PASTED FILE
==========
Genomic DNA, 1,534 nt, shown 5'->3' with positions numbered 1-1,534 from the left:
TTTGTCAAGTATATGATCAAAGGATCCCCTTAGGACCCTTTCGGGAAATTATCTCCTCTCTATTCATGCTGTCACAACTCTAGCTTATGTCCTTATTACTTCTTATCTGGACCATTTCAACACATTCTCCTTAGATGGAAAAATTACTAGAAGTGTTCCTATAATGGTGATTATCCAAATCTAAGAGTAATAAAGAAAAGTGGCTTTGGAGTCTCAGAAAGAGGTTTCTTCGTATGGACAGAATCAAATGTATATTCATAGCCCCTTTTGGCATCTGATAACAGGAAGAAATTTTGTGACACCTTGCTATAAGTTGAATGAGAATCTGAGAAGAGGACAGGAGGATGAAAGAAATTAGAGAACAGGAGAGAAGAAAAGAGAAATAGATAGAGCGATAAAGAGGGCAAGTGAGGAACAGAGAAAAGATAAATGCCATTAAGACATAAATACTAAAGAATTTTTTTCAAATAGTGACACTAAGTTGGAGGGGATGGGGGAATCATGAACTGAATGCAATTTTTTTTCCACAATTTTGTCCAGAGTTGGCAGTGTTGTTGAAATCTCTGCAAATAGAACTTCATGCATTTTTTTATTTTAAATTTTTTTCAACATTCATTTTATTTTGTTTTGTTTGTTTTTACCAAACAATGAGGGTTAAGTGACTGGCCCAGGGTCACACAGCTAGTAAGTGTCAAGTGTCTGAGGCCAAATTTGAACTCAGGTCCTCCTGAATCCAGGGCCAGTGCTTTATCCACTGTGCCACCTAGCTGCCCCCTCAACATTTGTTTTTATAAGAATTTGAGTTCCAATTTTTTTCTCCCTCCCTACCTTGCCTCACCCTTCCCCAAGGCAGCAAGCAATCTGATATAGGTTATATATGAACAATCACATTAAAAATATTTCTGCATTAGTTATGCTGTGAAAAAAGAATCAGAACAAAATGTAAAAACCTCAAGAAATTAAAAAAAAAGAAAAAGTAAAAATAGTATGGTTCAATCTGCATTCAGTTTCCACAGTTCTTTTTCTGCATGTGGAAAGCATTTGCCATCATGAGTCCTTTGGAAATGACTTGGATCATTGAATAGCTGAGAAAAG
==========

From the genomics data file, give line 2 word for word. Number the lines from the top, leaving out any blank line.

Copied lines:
TTTGTCAAGTATATGATCAAAGGATCCCCTTAGGACCCTTTCGGGAAATTATCTCCTCTCTATTCATGCTGTCACAACTCTAGCTTATGTCCTTATTACTTCTTATCTGGACCATTTCAACACATTCTCCTTAGATGGAAAAATTACTAGAAGTGTTCCTATAATGGTGATTATCCAAATCTAAGAGTAATAAAGAAAAGTGGCTTTGGAGTCTCAGAAAGAGGTTTCTTCGTATGGACAGAATCAAATGTATATTCATAGCCCCTTTTGGCATCTGATAACAGGAAGAAATTTTGTGACACCTTGCTATAAGTTGAATGAGAATCTGAGAAGAGGACAGGAGGATGAAAGAAATTAGAGAACAGGAGAGAAGAAAAGAGAAATAGATAGAGCGATAAAGAGGGCAAGTGAGGAACAGAGAAAAGATAAATGCCATTAAGACATAAATACTAAAGAATTTTTTTCAAATAGTGACACTAAGTTGGAGGGGATGGGGGAATCATGAACTGAATGCAATTTTTTTTCCACAATTTTGTCCAGAGTTGGCAGTGTTGTTGAAATCTCTGCAAATAGAACTTCATGCATTTTTTTATTTTAAATTTTTTTCAACATTCATTTTATTTTGTTTTGTTTGTTTTTACCAAACAATGAGGGTTAAGTGACTGGCCCAGGGTCACACAGCTAGTAAGTGTCAAGTGTCTGAGGCCAAATTTGAACTCAGGTCCTCCTGAATCCAGGGCCAGTGCTTTATCCACTGTGCCACCTAGCTGCCCCCTCAACATTTGTTTTTATAAGAATTTGAGTTCCAATTTTTTTCTCCCTCCCTACCTTGCCTCACCCTTCCCCAAGGCAGCAAGCAATCTGATATAGGTTATATATGAACAATCACATTAAAAATATTTCTGCATTAGTTATGCTGTGAAAAAAGAATCAGAACAAAATGTAAAAACCTCAAGAAATTAAAAAAAAAGAAAAAGTAAAAATAGTATGGTTCAATCTGCATTCAGTTTCCACAGTTCTTTTTCTGCATGTGGAAAGCATTTGCCATCATGAGTCCTTTGGAAATGACTTGGATCATTGAATAGCTGAGAAAAG